Dean Meeker was born in Colorado. He attended Northwestern University in Evanston, Illinois on the G.I. Bill after World War II, and The School of the Art Institute of Chicago where he earned the degrees of Bachelors and Masters of Fine Art.
In 1946, Meeker began his teaching career at the University of Wisconsin- Madison, and during his 46-year tenure in the Department of Art, served under every Dean in the history of the School of Education.
Meeker supported himself as a young man by painting billboards for a sign company, and when he moved to Chicago, he found similar work. It was here, at a Midwest signage shop, that he was exposed to silk-screen printing techniques. Meeker transformed this once commercial process into evolving generations of increasingly complex expression. He found his motivating interest in art reflected in the Paul Klee quote “Art is Process” – that one discovers principles through exploration, rather than allowing known principles to limit the work.
In 1948, Meeker began teaching silk-screen by way of an unofficial and unaccredited course that he offered to his students. The popularity of his classes led to the creation, in 1950, of the first ever university-affiliated course in serigraphy.
Meeker used his Guggenheim Fellowship, granted in 1959, to build on his expertise of the intaglio process. He was one of the first printmakers to overprint silk-screens with polymer intaglio and, and to this end, he collaborated, with engineer John McFee, to invent the Meeker-McFee motorized etching press. The combination of these techniques allowed him to build images so seemingly three-dimensional that, as one critic said, they “almost dance and sing.”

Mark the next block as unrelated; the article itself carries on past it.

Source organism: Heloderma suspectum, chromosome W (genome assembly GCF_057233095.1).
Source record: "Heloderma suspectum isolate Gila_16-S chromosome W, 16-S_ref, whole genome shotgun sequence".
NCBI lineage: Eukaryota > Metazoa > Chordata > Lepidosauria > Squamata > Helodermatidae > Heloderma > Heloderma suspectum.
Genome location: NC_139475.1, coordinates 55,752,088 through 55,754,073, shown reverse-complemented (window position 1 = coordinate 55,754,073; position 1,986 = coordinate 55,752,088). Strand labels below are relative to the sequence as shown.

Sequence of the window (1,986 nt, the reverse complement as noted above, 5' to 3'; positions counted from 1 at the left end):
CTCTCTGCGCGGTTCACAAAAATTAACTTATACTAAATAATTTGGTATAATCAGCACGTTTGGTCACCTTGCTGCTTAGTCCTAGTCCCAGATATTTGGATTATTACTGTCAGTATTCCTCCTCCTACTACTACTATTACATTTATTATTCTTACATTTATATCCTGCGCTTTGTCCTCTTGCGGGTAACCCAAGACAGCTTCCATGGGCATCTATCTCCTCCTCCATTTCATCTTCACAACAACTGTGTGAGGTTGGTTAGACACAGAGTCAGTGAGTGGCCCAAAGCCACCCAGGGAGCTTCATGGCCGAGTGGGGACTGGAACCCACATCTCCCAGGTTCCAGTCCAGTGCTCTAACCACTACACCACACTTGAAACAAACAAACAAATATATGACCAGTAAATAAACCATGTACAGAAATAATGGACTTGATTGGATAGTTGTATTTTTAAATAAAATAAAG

During his career, Meeker exhibited in 90 one-man shows, and was recognized as one of the outstanding printmakers in the United States. Professor Meeker also served as a Juror for prestigious competitions, contributed to numerous publications, and catalogued over 180 prints. His sculpture and prints appear in over 100 collections throughout the world which include, in part: Metropolitan Museum of Art, New York; Museum of Modern Art, New York; Whitney Museum of American Art, New York; National Gallery of Art, Washington D.C.; Smithsonian Institution, Washington, D.C.; Milwaukee Art Center; Walker Art Center, Minneapolis; Victoria and Albert Museum, London.